National App Day? Yep, it’s a thing.
Each year, December 11 is set aside to celebrate all those time-saving, time-wasting tools that make life easier, more entertaining and occasionally annoying.
Admit it. You know you’ve muttered a few choice words when Google maps took you through every back road in Baltimore to get to the other side. Then again, paper maps didn’t detour you around accidents, tell you your arrival time, or warn you of speed traps. Not that you’d ever exceed the speed limit.
Apps are life’s little fast lane: instant answers and instant gratification. Life before apps (B.A.) required advance planning. You couldn’t just go to the store for ingredients. There were shopping lists and recipe cards. Never heard of recipe cards? That used to be a thing. Along with the recipe boxes to hold the recipe cards.
Then there was the weekly ritual of clipping coupons and competing to see how long you could hold up the people behind you at checkout. Now, it’s strolling and scrolling through the supermarket with your smart phone, comparing prices on ShopSavvy or BuyVia for lowest price bragging rights. At Amazon’s new smart stores, they’ve ratcheted it up a notch to eliminate checkouts altogether. Ceiling-mounted cameras and electronic sensors identify you and track all the junk food in your cart. Will that help us to eat healthier? Unlikely.
Our Favorite Apps
In honor of National App Day, we asked our app-savvy team of IT professionals, security engineers, software developers, support desk managers , sales and marketing folks what apps they rely on outside the office.
If you want to make a little money off Google instead of Google making money off you, there is Google Opinion Rewards. Answer questions, get money. Also available at the Google Play store.
Google Flights had some competition from Hopper for booking travel. Both apps track prices based on analyzing price trends of past flights. They tell you when to book and when to wait to get the best fares, and Hopper will also monitor prices and notify you.
Hobbies and utilities
We appear to have a lot of recreational photographers at Summit, as Snapseed came up three times. A photo editing app developed by, who else, Google, it can remove unwanted people from your group picture, add text, blend two photos and make that less than perfect image take on a film noir look.
The uber popular WhatsApp now has a small business version that allows entrepreneurs to interact with customers through tools that automate, sort and quickly respond to messages. On the more pedestrian front, there’s the widely used Waze for traffic alerts and live navigation, Flipboard for personalized news, and Pages—an Apple app that comes with all devices. You just drop your text and photos into dozens of templates to make newsletters, flyers, advertisements, etc.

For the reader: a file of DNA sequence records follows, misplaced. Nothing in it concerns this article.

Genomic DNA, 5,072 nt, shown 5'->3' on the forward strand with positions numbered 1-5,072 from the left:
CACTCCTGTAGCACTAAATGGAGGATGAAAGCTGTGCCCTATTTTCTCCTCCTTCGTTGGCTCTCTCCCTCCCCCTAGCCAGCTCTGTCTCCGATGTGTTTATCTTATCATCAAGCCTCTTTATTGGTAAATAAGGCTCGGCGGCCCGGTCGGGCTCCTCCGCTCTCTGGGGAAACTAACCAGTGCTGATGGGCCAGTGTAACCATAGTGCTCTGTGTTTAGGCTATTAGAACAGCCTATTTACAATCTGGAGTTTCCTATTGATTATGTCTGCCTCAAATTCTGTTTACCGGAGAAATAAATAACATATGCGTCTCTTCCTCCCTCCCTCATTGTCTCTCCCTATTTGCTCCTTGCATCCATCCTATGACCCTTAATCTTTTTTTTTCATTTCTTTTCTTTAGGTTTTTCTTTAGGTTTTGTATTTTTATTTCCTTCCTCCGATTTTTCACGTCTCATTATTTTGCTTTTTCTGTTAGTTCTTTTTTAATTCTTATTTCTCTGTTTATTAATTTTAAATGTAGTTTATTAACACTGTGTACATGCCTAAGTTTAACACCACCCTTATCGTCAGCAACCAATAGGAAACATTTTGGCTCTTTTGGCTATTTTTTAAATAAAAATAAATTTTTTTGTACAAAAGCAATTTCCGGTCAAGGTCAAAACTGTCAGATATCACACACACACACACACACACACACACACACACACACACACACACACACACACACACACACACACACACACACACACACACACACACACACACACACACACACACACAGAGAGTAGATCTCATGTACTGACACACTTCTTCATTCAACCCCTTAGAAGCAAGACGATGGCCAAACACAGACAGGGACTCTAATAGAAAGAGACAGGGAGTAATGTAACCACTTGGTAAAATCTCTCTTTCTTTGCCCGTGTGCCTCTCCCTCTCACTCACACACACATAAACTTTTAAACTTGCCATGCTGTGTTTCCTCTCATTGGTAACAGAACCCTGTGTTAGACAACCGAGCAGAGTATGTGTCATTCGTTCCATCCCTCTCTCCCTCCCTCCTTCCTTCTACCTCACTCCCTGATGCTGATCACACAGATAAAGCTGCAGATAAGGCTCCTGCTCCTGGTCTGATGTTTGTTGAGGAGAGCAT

Want to know when your favorite band is touring in your area? Download Bands in Town, a free app which also learns what kind of music you like via your library. Want to know where your teenage driver is? Life360 is a free app with GPS that tells you not just where they are but how fast they are driving, with crash detection and emergency response. And since teens are never without their phones, you always know where they are.
Finally, it’s our duty as a firm that manages cybersecurity and IT that we remind you to lock up those passwords! Password managers such as LastPass will keep you from forgetting them and scribbling them on pieces of paper for everyone to see.
How many apps are too many?
People used to hoard stuff. Now they hoard apps that tell them where to buy stuff to hoard. Unlike stuff, apps don’t take up physical space, so it’s easy to forget you have them until your phone starts to slow to the speed of a garden snail.
Do you know which apps and how many you have on your phone? According to App Annie, the average smartphone owner has 60-90 apps installed on their phone, using around 30 of them each month, launching 9 per day, and spending 2 hours and 15 minutes a day on these apps.
The dark side of apps
For all the benefits apps deliver, they can be addicting. More than half of young adults admit to excessive use of their smartphones, and this obsession is not limited to millennials. Psychotherapists say when they diagnose anxiety and insomnia, it’s rare there’s no connection to heavy use of digital devices.
So enjoy your apps, but set aside those smartphones to take some time to gaze at other iconic views that have nothing to do with those icons on your mobile device.